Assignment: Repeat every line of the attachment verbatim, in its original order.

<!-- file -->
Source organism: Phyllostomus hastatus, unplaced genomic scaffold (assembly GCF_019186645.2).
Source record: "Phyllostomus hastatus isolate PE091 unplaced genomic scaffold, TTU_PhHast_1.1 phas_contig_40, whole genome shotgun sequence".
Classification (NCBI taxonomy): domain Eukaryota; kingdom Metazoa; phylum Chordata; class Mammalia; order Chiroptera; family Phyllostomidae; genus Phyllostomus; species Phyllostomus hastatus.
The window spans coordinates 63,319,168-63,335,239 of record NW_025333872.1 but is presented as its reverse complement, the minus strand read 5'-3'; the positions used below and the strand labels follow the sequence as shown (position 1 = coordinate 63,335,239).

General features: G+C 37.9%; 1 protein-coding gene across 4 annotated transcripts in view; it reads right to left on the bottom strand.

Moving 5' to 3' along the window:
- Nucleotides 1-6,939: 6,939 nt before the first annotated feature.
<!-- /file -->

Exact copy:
Source organism: Phyllostomus hastatus, unplaced genomic scaffold (assembly GCF_019186645.2).
Source record: "Phyllostomus hastatus isolate PE091 unplaced genomic scaffold, TTU_PhHast_1.1 phas_contig_40, whole genome shotgun sequence".
Classification (NCBI taxonomy): domain Eukaryota; kingdom Metazoa; phylum Chordata; class Mammalia; order Chiroptera; family Phyllostomidae; genus Phyllostomus; species Phyllostomus hastatus.
The window spans coordinates 63,319,168-63,335,239 of record NW_025333872.1 but is presented as its reverse complement, the minus strand read 5'-3'; the positions used below and the strand labels follow the sequence as shown (position 1 = coordinate 63,335,239).

General features: G+C 37.9%; 1 protein-coding gene across 4 annotated transcripts in view; it reads right to left on the bottom strand.

Moving 5' to 3' along the window:
- Nucleotides 1-6,939: 6,939 nt before the first annotated feature.